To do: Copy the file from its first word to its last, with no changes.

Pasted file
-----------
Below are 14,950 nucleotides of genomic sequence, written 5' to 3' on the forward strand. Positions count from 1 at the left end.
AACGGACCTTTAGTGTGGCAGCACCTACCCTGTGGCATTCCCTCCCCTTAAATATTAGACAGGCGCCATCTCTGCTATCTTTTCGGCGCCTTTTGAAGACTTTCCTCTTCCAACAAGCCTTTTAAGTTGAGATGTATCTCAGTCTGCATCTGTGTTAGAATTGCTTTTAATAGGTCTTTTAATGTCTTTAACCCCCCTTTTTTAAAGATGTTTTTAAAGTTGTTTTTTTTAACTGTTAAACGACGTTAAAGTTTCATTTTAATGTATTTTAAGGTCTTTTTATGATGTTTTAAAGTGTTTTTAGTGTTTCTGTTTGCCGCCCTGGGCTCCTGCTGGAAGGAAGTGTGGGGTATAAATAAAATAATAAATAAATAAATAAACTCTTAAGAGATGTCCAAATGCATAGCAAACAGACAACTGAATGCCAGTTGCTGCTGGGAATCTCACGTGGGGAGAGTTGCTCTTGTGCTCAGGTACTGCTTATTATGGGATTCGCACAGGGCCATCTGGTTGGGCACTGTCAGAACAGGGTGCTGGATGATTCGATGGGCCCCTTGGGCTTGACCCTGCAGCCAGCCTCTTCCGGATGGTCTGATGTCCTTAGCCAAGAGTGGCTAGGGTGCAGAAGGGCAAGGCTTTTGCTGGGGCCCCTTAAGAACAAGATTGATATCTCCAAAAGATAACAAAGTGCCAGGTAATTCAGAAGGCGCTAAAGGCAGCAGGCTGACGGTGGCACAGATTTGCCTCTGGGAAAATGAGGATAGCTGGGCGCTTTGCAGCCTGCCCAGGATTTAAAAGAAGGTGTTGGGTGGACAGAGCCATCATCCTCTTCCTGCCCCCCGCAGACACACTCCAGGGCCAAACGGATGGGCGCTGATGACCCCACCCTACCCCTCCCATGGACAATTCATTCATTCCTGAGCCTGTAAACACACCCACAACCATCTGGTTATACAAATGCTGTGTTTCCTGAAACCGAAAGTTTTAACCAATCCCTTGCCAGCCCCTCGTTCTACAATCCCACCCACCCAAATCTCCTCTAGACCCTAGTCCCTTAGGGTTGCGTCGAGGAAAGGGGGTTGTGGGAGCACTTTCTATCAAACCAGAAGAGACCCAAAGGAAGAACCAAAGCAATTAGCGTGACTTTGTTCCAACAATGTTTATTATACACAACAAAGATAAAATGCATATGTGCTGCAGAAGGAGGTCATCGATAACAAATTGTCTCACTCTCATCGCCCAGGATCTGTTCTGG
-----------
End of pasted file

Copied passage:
Below are 14,950 nucleotides of genomic sequence, written 5' to 3' on the forward strand. Positions count from 1 at the left end.
AACGGACCTTTAGTGTGGCAGCACCTACCCTGTGGCATTCCCTCCCCTTAAATATTAGACAGGCGCCATCTCTGCTATCTTTTCGGCGCCTTTTGAAGACTTTCCTCTTCCAACAAGCCTTTTAAGTTGAGATGTATCTCAGTCTGCATCTGTGTTAGAATTGCTTTTAATAGGTCTTTTAATGTCTTTAACCCCCCTTTTTTAAAGATGTTTTTAAAGTTGTTTTTTTTAACTGTTAAACGACGTTAAAGTTTCATTTTAATGTATTTTAAGGTCTTTTTATGATGTTTTAAAGTGTTTTTAGTGTTTCTGTTTGCCGCCCTGGGCTCCTGCTGGAAGGAAGTGTGGGGTATAAATAAAATAATAAATAAATAAATAAACTCTTAAGAGATGTCCAAATGCATAGCAAACAGACAACTGAATGCCAGTTGCTGCTGGGAATCTCACGTGGGGAGAGTTGCTCTTGTGCTCAGGTACTGCTTATTATGGGATTCGCACAGGGCCATCTGGTTGGGCACTGTCAGAACAGGGTGCTGGATGATTCGATGGGCCCCTTGGGCTTGACCCTGCAGCCAGCCTCTTCCGGATGGTCTGATGTCCTTAGCCAAGAGTGGCTAGGGTGCAGAAGGGCAAGGCTTTTGCTGGGGCCCCTTAAGAACAAGATTGATATCTCCAAAAGATAACAAAGTGCCAGGTAATTCAGAAGGCGCTAAAGGCAGCAGGCTGACGGTGGCACAGATTTGCCTCTGGGAAAATGAGGATAGCTGGGCGCTTTGCAGCCTGCCCAGGATTTAAAAGAAGGTGTTGGGTGGACAGAGCCATCATCCTCTTCCTGCCCCCCGCAGACACACTCCAGGGCCAAACGGATGGGCGCTGATGACCCCACCCTACCCCTCCCATGGACAATTCATTCATTCCTGAGCCTGTAAACACACCCACAACCATCTGGTTATACAAATGCTGTGTTTCCTGAAACCGAAAGTTTTAACCAATCCCTTGCCAGCCCCTCGTTCTACAATCCCACCCACCCAAATCTCCTCTAGACCCTAGTCCCTTAGGGTTGCGTCGAGGAAAGGGGGTTGTGGGAGCACTTTCTATCAAACCAGAAGAGACCCAAAGGAAGAACCAAAGCAATTAGCGTGACTTTGTTCCAACAATGTTTATTATACACAACAAAGATAAAATGCATATGTGCTGCAGAAGGAGGTCATCGATAACAAATTGTCTCACTCTCATCGCCCAGGATCTGTTCTGG